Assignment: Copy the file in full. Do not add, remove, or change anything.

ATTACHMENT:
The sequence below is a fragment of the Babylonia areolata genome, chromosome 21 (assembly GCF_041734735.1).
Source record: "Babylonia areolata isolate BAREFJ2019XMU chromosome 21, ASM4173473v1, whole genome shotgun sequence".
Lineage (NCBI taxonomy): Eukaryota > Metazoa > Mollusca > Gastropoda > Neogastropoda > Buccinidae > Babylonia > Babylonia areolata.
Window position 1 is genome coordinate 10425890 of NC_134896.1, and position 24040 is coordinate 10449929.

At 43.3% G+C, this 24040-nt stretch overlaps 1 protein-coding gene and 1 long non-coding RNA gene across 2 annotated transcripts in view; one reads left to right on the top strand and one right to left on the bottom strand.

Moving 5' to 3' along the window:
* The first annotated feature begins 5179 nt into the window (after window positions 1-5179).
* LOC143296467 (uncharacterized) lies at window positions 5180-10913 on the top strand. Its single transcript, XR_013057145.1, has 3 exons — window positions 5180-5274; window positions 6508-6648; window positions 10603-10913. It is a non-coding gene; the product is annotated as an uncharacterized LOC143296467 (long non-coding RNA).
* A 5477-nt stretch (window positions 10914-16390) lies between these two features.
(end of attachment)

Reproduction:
The sequence below is a fragment of the Babylonia areolata genome, chromosome 21 (assembly GCF_041734735.1).
Source record: "Babylonia areolata isolate BAREFJ2019XMU chromosome 21, ASM4173473v1, whole genome shotgun sequence".
Lineage (NCBI taxonomy): Eukaryota > Metazoa > Mollusca > Gastropoda > Neogastropoda > Buccinidae > Babylonia > Babylonia areolata.
Window position 1 is genome coordinate 10425890 of NC_134896.1, and position 24040 is coordinate 10449929.

At 43.3% G+C, this 24040-nt stretch overlaps 1 protein-coding gene and 1 long non-coding RNA gene across 2 annotated transcripts in view; one reads left to right on the top strand and one right to left on the bottom strand.

Moving 5' to 3' along the window:
* The first annotated feature begins 5179 nt into the window (after window positions 1-5179).
* LOC143296467 (uncharacterized) lies at window positions 5180-10913 on the top strand. Its single transcript, XR_013057145.1, has 3 exons — window positions 5180-5274; window positions 6508-6648; window positions 10603-10913. It is a non-coding gene; the product is annotated as an uncharacterized LOC143296467 (long non-coding RNA).
* A 5477-nt stretch (window positions 10914-16390) lies between these two features.